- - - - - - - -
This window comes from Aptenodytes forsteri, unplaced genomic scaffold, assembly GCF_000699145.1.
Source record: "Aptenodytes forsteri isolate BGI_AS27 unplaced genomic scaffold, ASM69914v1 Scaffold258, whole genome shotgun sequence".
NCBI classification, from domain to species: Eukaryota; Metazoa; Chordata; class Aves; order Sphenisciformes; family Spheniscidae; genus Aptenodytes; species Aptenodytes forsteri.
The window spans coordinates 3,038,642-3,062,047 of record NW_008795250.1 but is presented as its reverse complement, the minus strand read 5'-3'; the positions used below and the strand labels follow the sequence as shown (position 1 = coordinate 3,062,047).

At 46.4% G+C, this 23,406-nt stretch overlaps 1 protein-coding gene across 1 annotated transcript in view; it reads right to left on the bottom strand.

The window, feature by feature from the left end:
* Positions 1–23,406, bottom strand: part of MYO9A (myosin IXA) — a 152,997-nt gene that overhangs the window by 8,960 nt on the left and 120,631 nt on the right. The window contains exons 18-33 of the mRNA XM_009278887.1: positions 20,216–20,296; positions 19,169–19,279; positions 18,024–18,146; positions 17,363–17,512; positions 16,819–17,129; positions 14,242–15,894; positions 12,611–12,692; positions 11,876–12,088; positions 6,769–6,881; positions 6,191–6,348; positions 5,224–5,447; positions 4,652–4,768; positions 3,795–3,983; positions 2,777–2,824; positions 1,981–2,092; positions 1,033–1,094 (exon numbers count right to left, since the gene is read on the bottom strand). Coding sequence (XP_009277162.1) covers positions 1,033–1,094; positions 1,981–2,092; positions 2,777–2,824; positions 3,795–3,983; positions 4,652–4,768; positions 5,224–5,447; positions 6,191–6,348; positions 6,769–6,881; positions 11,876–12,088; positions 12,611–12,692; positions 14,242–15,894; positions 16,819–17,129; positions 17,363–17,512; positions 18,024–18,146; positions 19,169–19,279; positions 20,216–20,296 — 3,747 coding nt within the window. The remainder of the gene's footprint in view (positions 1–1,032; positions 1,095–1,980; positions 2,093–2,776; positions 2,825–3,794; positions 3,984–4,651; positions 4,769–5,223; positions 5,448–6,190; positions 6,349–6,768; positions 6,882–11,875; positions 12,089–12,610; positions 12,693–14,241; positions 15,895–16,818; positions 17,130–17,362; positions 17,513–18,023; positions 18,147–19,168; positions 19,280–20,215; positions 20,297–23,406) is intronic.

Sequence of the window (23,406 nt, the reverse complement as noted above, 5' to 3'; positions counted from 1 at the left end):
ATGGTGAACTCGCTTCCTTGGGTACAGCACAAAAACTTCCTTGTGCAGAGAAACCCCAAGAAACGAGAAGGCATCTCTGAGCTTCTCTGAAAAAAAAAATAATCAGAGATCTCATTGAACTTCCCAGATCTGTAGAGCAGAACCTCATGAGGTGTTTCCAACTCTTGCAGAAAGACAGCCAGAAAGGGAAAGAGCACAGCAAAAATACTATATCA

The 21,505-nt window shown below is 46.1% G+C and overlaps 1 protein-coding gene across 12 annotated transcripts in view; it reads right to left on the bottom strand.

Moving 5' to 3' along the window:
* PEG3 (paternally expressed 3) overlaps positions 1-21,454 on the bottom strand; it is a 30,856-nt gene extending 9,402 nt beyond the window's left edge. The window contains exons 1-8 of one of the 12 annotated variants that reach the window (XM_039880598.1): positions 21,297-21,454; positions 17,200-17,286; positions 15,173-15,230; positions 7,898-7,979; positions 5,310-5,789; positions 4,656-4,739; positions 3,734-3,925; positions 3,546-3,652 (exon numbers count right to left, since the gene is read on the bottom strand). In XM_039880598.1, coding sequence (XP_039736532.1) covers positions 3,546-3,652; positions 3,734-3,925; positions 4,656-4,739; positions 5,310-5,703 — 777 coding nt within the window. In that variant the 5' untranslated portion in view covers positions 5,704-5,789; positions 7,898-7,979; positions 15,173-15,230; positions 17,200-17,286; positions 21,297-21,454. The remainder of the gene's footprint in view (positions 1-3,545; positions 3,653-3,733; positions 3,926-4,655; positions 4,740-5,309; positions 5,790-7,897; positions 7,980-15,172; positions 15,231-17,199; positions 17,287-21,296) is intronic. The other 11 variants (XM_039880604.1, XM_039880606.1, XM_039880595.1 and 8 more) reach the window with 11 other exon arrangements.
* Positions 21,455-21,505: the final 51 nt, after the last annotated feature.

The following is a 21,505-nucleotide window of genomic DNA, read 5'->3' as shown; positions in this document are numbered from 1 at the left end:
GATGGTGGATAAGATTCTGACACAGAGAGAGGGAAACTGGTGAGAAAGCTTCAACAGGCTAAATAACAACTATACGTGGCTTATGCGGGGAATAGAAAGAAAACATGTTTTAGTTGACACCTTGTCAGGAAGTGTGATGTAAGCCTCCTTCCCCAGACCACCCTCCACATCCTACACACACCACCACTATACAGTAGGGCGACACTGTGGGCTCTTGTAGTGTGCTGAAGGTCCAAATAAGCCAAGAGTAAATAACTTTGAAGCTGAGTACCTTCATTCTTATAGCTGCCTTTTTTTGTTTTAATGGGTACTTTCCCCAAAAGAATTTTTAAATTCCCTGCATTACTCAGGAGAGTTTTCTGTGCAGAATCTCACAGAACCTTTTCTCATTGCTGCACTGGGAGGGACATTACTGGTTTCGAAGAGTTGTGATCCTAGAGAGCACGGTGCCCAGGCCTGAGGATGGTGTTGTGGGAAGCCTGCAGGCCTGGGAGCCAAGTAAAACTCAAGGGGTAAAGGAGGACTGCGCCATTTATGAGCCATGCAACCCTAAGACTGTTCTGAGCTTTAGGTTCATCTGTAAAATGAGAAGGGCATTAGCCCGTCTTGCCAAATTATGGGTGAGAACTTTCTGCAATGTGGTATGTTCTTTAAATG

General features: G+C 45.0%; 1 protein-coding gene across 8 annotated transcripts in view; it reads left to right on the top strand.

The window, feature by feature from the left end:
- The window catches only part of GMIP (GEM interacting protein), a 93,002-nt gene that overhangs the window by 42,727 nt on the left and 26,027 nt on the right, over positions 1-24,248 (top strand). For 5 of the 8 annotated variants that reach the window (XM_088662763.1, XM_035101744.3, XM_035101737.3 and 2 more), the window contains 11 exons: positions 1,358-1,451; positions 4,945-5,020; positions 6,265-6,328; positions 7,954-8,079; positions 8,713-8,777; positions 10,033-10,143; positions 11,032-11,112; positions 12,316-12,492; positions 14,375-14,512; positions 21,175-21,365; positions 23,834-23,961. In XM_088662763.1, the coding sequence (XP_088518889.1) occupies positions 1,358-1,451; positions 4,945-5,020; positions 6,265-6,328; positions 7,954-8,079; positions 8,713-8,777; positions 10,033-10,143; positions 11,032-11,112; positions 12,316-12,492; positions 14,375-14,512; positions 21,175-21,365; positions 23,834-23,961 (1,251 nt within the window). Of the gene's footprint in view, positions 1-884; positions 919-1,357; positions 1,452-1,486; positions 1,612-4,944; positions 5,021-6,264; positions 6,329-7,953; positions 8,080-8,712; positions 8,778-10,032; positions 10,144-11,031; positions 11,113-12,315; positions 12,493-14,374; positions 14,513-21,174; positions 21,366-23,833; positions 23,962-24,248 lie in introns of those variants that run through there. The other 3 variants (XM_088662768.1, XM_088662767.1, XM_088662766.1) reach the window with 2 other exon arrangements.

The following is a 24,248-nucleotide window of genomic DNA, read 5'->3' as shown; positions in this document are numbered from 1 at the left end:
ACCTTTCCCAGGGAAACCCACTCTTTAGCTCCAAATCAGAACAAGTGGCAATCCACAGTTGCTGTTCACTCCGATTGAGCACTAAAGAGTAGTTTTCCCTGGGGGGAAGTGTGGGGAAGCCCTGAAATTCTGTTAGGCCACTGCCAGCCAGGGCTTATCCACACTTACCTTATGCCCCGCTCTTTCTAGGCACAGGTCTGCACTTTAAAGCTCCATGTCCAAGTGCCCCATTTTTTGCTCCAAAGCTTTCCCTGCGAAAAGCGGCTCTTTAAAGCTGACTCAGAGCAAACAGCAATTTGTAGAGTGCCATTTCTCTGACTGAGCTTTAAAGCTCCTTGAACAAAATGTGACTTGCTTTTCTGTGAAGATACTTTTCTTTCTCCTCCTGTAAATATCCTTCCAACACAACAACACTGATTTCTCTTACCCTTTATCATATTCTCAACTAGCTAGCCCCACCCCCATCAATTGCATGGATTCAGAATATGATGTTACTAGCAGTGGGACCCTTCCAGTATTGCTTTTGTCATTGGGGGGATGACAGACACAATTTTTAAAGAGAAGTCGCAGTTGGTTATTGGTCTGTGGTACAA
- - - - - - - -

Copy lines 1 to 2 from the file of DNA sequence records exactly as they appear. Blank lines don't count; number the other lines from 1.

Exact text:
This window comes from Aptenodytes forsteri, unplaced genomic scaffold, assembly GCF_000699145.1.
Source record: "Aptenodytes forsteri isolate BGI_AS27 unplaced genomic scaffold, ASM69914v1 Scaffold258, whole genome shotgun sequence".